I have no sympathy for speculators who bought stations over the past several years hoping to make a killing in the auction and now find their investments in jeopardy. Speculation carries risk, and they contributed little to the public or the business.

But I do feel for struggling broadcasters who saw the auction as a way to cash out of a business that really has no place for them anymore.

My concern is for the many other broadcasters for whom the incentive auction is simply a headache. When the auction finally closes, the FCC will reorganize or repack the TV band, forcing hundreds of stations to move to new channels. While the government will pay for the migration out of the auction proceeds, broadcasters will have just 39 months to complete their moves. If they miss the deadline, they risk being knocked off the air.

The repack will involve not only broadcasters, but also transmitter and antenna manufacturers, consulting engineers, structural engineers, experts in towers and tower crews. To meet the 39-month deadline, planning is critical. But planning really cannot begin in earnest until the auction closes. Until then, it will not be known which stations have to move and to what channels they will have to relocate.

How is an antenna manufacturer supposed to tool up if he doesn’t know how big the market is going to be, what kind to make or whether his existing customers will be among those who have to move?

The FCC can give no answers. The answers come only when the auction closes — and nobody knows when that will be. Given the gap, the uncertainty could run through several more stages and stretch into next year.

Delay is not all bad. As we reported Aug. 28, some vendors welcome the extra time, saying they can use it to gear up and train. And proponents of the Next Gen TV standard — ATSC 3.0 — say a delay will help to sync up the repack with the deployment of the new standard so broadcasters and their viewers  have to cope with only one transition.

I would add that the time could be used to write a phased-in, regional repack plan that makes optimum use of limited repack resources and to lobby Congress for more time and more money for the repack.

Stretching out the auction continues the hobbling of the broadcasting business. To prevent collusion among broadcasters in the reverse auction, the FCC imposed a “quiet period”  severe restrictions on what broadcasters who chose to participate in the auction can say to each other that runs until the auction is closed.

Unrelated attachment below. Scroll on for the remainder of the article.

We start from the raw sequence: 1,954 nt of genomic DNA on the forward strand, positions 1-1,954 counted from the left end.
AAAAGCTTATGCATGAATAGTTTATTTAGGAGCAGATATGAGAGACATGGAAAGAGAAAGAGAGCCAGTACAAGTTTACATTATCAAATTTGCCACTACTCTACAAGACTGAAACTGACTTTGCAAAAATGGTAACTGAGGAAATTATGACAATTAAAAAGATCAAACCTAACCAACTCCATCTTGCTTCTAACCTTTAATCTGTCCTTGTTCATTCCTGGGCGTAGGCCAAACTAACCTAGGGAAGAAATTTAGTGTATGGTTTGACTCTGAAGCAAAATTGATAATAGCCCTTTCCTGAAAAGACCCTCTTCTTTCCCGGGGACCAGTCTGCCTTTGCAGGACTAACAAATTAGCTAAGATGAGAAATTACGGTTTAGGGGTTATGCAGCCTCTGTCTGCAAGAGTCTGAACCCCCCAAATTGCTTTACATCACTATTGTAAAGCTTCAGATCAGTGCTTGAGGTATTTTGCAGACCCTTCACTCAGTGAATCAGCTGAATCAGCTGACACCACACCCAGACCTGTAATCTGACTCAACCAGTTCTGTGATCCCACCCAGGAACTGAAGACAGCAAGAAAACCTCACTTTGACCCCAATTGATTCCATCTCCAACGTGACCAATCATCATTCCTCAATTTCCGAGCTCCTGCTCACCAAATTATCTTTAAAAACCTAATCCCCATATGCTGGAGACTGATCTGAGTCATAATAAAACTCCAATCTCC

Among other things, they can’t as a practical matter negotiate with each other to buy or sell stations.

The FCC ought to ease the rules for broadcasters who participated in the auction, but are now clearly out of it. It’s time to lift, at least somewhat, the cone of silence.

Harry A. Jessell is editor of TVNewsCheck. He can be contacted at 973-701-1067 or [email protected]. You can read earlier columns here.

Comments (14)

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Fred E Walker says:

September 6, 2016 at 9:15 am

Great article and insights Harry. the Speculators can lose all their $ as far as I’m concerned. I only care about real broadcasters. But the fact that viewers are expected to migrate over with new channel positions? it’s too easy not to watch as is, expecting non core viewers to do the work and follow the programming (teeming with way too much ad inventory), is detrimental to an already fragmented, oversaturated and challenging biz.

Julien Devereux says:

September 6, 2016 at 10:38 am

You don’t suppose it could be something as simple as the bidders realizing if they don’t bid right away, the prices will come down and they’ll get what they want at a bargain?

    Andrea Hogben says:

    September 6, 2016 at 11:42 pm

    thats not how this auction works… if you don’t bid in Stage 1 – you can’t bid in Stage 2…

John Stelzer says:

September 6, 2016 at 10:42 am

A significant problem in this Stage was the degree of “impairment” of wireless spectrum blocks in the most congested markets, caused by some TV stations being “orphaned” into the “new wireless band” during the hypothetical repacking of the reverse portion of the auction. “Impaired” spectrum is worth less to the WBB industry, of course. Both WBB interests and the NAB made this point to the FCC long ago, but it was ignored. Offer prices will likely go up as the clearing target is reduced, fewer TV stations are “orphaned”, impairments are fewer, and competition for the WBB blocks available effectively increases. Offer prices may eventually reach values that informed analysts have predicted, above the Stage 1 bids but far below the clearing price of that Stage.

Don Richards says:

September 6, 2016 at 1:16 pm